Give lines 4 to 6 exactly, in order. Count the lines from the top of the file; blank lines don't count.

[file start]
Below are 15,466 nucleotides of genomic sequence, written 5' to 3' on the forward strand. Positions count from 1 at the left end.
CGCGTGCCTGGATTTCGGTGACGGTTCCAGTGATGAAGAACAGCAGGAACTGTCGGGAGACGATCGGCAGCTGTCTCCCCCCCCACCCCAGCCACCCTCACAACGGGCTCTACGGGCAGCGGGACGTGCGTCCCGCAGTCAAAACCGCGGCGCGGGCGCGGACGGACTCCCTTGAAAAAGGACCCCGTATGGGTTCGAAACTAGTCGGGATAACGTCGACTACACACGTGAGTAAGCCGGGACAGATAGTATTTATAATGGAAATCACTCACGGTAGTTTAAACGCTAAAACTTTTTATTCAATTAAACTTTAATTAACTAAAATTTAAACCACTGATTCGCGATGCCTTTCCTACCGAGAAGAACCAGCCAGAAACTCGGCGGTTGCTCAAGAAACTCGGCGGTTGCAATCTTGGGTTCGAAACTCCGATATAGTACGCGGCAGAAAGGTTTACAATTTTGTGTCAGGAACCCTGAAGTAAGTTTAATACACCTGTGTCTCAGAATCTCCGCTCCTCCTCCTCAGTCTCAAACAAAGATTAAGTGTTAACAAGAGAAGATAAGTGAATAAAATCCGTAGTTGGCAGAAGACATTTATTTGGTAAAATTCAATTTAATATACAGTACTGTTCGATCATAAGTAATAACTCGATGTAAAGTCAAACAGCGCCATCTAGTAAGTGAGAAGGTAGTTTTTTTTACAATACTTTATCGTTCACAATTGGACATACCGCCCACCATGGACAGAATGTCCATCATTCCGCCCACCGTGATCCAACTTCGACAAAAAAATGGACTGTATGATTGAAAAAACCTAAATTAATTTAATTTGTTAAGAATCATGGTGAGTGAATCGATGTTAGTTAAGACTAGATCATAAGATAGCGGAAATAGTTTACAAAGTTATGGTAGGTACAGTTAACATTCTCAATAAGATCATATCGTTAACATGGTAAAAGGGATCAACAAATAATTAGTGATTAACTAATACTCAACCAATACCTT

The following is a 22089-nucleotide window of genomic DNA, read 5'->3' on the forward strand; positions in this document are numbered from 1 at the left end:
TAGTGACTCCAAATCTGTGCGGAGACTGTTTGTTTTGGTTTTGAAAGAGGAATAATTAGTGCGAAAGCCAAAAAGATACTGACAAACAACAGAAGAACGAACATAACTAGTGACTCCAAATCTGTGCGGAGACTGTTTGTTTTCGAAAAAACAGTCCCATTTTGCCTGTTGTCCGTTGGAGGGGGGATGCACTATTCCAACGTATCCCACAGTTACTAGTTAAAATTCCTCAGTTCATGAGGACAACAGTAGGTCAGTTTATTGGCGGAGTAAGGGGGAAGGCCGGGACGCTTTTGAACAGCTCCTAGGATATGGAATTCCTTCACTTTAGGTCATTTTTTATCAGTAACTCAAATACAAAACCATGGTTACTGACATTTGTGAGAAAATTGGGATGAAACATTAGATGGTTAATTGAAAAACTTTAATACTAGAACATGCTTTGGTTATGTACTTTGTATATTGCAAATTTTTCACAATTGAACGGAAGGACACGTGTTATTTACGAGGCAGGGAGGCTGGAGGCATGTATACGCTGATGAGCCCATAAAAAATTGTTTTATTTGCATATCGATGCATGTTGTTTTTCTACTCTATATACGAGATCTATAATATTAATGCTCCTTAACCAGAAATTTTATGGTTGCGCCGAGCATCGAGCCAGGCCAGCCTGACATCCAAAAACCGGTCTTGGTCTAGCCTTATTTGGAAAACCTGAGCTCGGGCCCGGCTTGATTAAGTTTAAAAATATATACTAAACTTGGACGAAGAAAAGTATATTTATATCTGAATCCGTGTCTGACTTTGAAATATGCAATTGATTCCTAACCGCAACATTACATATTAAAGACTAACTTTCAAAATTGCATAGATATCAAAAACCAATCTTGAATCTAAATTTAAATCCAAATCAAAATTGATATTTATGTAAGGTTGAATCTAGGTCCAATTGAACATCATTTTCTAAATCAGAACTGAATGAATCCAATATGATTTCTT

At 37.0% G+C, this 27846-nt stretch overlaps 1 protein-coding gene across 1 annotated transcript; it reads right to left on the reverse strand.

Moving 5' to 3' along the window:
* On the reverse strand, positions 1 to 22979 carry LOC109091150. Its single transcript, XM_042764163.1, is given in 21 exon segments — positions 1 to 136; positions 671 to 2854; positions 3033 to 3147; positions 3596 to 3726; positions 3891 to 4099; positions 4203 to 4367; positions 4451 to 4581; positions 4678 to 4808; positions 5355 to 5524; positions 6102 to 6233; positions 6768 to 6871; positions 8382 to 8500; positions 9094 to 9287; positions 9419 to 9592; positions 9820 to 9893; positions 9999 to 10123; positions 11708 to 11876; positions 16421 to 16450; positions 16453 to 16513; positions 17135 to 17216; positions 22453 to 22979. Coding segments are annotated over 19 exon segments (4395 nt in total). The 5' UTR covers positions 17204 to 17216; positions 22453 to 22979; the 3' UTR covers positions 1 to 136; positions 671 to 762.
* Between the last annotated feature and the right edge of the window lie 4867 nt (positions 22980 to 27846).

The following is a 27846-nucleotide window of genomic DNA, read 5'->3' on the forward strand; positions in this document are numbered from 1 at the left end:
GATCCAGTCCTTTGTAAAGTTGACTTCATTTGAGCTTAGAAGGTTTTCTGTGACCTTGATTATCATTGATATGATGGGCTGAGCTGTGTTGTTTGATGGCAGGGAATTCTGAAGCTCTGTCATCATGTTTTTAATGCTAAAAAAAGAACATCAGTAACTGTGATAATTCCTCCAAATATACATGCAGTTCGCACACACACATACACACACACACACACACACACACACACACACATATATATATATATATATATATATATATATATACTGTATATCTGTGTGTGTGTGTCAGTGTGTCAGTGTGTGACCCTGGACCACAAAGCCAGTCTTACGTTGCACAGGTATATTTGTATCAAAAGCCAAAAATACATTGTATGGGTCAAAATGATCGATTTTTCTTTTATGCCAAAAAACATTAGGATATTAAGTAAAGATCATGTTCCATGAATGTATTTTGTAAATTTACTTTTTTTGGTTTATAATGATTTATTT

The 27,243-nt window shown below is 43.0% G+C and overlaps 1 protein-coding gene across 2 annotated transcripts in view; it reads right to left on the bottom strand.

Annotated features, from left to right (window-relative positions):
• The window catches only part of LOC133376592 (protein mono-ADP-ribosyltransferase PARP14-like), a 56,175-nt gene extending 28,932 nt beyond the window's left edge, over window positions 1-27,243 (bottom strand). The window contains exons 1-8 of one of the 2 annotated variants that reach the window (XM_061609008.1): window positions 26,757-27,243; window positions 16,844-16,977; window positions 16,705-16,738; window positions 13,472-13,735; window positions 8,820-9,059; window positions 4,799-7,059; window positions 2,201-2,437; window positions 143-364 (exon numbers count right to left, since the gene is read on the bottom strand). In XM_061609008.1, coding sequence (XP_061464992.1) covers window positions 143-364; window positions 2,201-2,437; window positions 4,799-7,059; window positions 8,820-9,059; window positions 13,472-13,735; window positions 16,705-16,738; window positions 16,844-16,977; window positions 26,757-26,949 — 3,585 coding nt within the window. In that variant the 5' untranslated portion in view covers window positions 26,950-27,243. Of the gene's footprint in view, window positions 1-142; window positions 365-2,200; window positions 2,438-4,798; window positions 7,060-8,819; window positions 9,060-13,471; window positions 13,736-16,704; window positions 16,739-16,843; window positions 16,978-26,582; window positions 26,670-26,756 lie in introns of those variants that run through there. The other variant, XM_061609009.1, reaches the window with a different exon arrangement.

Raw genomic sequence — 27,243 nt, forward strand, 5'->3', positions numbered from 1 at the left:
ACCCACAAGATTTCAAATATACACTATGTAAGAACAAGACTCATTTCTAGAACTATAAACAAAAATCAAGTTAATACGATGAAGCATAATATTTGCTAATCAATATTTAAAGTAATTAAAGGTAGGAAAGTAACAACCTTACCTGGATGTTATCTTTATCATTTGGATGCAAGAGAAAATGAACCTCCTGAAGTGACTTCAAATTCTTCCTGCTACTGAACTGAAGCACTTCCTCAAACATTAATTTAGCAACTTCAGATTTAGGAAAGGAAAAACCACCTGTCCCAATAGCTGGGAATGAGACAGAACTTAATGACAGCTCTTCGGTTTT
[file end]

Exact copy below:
TAGTGACTCCAAATCTGTGCGGAGACTGTTTGTTTTGGTTTTGAAAGAGGAATAATTAGTGCGAAAGCCAAAAAGATACTGACAAACAACAGAAGAACGAACATAACTAGTGACTCCAAATCTGTGCGGAGACTGTTTGTTTTCGAAAAAACAGTCCCATTTTGCCTGTTGTCCGTTGGAGGGGGGATGCACTATTCCAACGTATCCCACAGTTACTAGTTAAAATTCCTCAGTTCATGAGGACAACAGTAGGTCAGTTTATTGGCGGAGTAAGGGGGAAGGCCGGGACGCTTTTGAACAGCTCCTAGGATATGGAATTCCTTCACTTTAGGTCATTTTTTATCAGTAACTCAAATACAAAACCATGGTTACTGACATTTGTGAGAAAATTGGGATGAAACATTAGATGGTTAATTGAAAAACTTTAATACTAGAACATGCTTTGGTTATGTACTTTGTATATTGCAAATTTTTCACAATTGAACGGAAGGACACGTGTTATTTACGAGGCAGGGAGGCTGGAGGCATGTATACGCTGATGAGCCCATAAAAAATTGTTTTATTTGCATATCGATGCATGTTGTTTTTCTACTCTATATACGAGATCTATAATATTAATGCTCCTTAACCAGAAATTTTATGGTTGCGCCGAGCATCGAGCCAGGCCAGCCTGACATCCAAAAACCGGTCTTGGTCTAGCCTTATTTGGAAAACCTGAGCTCGGGCCCGGCTTGATTAAGTTTAAAAATATATACTAAACTTGGACGAAGAAAAGTATATTTATATCTGAATCCGTGTCTGACTTTGAAATATGCAATTGATTCCTAACCGCAACATTACATATTAAAGACTAACTTTCAAAATTGCATAGATATCAAAAACCAATCTTGAATCTAAATTTAAATCCAAATCAAAATTGATATTTATGTAAGGTTGAATCTAGGTCCAATTGAACATCATTTTCTAAATCAGAACTGAATGAATCCAATATGATTTCTT

At 37.0% G+C, this 27846-nt stretch overlaps 1 protein-coding gene across 1 annotated transcript; it reads right to left on the reverse strand.

Moving 5' to 3' along the window: